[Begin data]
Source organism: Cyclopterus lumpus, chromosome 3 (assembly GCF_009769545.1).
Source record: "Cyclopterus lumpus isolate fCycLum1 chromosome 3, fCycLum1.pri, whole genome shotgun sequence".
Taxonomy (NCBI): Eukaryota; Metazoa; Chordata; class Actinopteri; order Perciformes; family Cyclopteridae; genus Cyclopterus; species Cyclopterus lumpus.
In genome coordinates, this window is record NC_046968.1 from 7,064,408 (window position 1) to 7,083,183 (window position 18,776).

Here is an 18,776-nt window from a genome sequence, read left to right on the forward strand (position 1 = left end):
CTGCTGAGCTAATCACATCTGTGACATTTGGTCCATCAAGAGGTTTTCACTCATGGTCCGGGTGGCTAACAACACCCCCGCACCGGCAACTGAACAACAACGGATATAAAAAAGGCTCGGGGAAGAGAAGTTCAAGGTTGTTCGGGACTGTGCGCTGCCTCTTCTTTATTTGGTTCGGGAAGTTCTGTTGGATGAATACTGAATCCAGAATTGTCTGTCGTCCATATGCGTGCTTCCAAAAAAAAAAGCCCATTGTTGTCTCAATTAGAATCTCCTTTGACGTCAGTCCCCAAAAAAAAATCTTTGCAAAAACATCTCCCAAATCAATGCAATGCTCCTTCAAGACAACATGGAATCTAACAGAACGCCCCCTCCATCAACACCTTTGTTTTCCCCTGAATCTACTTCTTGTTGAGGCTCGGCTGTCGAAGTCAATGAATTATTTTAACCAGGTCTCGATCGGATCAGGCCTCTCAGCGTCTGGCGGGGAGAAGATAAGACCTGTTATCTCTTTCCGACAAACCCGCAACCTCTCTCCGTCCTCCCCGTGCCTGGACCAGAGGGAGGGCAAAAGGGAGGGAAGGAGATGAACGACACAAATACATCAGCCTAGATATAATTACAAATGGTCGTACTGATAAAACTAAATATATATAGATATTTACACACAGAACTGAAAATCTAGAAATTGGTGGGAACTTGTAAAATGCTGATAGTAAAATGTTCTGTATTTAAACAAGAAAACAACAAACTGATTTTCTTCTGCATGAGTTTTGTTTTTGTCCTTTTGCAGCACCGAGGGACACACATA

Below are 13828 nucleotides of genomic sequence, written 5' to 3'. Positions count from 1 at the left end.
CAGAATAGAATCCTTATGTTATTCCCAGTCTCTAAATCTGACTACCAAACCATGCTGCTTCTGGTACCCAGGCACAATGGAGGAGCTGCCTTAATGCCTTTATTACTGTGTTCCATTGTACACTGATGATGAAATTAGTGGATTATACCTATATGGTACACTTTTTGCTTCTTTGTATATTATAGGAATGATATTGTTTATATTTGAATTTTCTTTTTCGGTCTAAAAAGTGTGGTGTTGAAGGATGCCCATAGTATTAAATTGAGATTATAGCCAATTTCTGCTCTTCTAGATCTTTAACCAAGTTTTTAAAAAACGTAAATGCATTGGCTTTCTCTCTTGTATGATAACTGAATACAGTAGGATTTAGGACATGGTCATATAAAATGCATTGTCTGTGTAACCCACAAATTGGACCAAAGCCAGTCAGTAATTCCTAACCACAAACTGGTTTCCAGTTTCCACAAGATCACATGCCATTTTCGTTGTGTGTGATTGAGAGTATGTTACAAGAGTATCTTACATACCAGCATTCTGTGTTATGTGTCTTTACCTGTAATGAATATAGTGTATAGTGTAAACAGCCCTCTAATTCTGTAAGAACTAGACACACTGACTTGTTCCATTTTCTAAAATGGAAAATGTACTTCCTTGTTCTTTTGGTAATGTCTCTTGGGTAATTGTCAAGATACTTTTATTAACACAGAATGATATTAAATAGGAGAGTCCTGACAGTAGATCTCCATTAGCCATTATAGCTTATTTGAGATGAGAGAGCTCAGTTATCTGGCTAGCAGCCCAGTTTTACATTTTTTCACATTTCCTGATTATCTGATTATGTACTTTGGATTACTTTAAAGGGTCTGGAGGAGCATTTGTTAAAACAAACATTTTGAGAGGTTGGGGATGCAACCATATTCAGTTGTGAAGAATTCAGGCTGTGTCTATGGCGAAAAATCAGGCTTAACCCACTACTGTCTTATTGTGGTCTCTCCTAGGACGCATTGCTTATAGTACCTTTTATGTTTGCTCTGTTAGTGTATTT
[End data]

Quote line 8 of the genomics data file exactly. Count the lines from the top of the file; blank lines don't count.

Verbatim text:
CAGAATAGAATCCTTATGTTATTCCCAGTCTCTAAATCTGACTACCAAACCATGCTGCTTCTGGTACCCAGGCACAATGGAGGAGCTGCCTTAATGCCTTTATTACTGTGTTCCATTGTACACTGATGATGAAATTAGTGGATTATACCTATATGGTACACTTTTTGCTTCTTTGTATATTATAGGAATGATATTGTTTATATTTGAATTTTCTTTTTCGGTCTAAAAAGTGTGGTGTTGAAGGATGCCCATAGTATTAAATTGAGATTATAGCCAATTTCTGCTCTTCTAGATCTTTAACCAAGTTTTTAAAAAACGTAAATGCATTGGCTTTCTCTCTTGTATGATAACTGAATACAGTAGGATTTAGGACATGGTCATATAAAATGCATTGTCTGTGTAACCCACAAATTGGACCAAAGCCAGTCAGTAATTCCTAACCACAAACTGGTTTCCAGTTTCCACAAGATCACATGCCATTTTCGTTGTGTGTGATTGAGAGTATGTTACAAGAGTATCTTACATACCAGCATTCTGTGTTATGTGTCTTTACCTGTAATGAATATAGTGTATAGTGTAAACAGCCCTCTAATTCTGTAAGAACTAGACACACTGACTTGTTCCATTTTCTAAAATGGAAAATGTACTTCCTTGTTCTTTTGGTAATGTCTCTTGGGTAATTGTCAAGATACTTTTATTAACACAGAATGATATTAAATAGGAGAGTCCTGACAGTAGATCTCCATTAGCCATTATAGCTTATTTGAGATGAGAGAGCTCAGTTATCTGGCTAGCAGCCCAGTTTTACATTTTTTCACATTTCCTGATTATCTGATTATGTACTTTGGATTACTTTAAAGGGTCTGGAGGAGCATTTGTTAAAACAAACATTTTGAGAGGTTGGGGATGCAACCATATTCAGTTGTGAAGAATTCAGGCTGTGTCTATGGCGAAAAATCAGGCTTAACCCACTACTGTCTTATTGTGGTCTCTCCTAGGACGCATTGCTTATAGTACCTTTTATGTTTGCTCTGTTAGTGTATTT